Chapter Eight. Quadrature Signals
Quadrature signals are based on the notion of complex numbers. Perhaps no other topic causes more heartache for newcomers to DSP than these
j-operator, complex, analytic, imaginary, real
. If you're a little unsure of the physical meaning of complex numbers and the
operator, don't feel bad because you're in good company. Sixteenth century Italian
Girolamo Cardano described an imaginary number "as subtle as it is useless." In the 17th century Gottfried Leibniz described imaginary numbers as being "
, halfway between existence and nonexistence." (The
"imaginary" was first used by the
mathematician/philosopher Ren Descartes in the 17th century, and was
to be derogatory. That's because not only was the notion of the square root of a negative number dubious at best, surprisingly there was no consensus at that time as to the true meaning of negative real numbers.) Even Karl Gauss, one the world's greatest mathematicians, called the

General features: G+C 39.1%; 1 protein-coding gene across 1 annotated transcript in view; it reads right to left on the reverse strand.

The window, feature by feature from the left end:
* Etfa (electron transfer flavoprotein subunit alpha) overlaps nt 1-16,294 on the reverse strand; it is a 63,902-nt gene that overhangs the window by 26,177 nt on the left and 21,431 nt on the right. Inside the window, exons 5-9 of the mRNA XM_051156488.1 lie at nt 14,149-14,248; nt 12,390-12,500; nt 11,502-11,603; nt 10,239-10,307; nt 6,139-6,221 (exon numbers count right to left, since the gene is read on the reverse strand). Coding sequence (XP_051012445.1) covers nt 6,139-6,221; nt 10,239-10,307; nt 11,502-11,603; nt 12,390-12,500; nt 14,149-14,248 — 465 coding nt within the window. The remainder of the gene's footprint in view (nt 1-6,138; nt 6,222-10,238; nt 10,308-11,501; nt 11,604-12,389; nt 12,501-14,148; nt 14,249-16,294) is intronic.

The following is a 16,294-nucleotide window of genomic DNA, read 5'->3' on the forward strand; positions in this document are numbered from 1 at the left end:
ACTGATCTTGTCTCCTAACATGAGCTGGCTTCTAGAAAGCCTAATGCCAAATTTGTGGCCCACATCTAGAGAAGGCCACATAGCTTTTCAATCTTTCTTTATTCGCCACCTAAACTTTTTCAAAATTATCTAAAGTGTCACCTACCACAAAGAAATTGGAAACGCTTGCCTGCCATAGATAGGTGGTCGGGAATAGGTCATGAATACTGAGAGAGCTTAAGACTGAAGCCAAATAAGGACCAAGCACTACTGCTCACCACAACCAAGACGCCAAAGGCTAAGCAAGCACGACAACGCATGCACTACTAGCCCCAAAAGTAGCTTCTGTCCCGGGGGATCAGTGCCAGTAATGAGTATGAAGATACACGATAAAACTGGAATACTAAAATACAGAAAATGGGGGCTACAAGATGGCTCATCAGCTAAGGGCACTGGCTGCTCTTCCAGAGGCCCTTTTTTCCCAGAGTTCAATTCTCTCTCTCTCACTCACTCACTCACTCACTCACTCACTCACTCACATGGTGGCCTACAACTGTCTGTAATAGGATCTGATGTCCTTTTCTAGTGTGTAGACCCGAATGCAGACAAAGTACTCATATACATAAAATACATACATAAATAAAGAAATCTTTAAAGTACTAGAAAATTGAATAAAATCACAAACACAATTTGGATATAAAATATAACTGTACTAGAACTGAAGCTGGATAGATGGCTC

-operator the "shadow of shadows." Here we'll
some light on that shadow so you'll never have to call the
Quadrature Psychic Hotline
Quadrature signals, represented by complex numbers, are used in just about every field of science and engineering.
Quadrature signals are of interest to us because they describe the effects of Fourier analysis as well as the quadrature processing and
that take place in modern digital communications systems. In this chapter we'll review the fundamentals of complex numbers and get comfortable with how they're used to represent quadrature signals. Next we'll examine the notion of negative frequency as it
to quadrature signal algebraic notation, and learn to speak the language of quadrature processing. In addition, we'll use three-dimensional time and frequency-domain plots to clarify and give physical meaning to quadrature signals.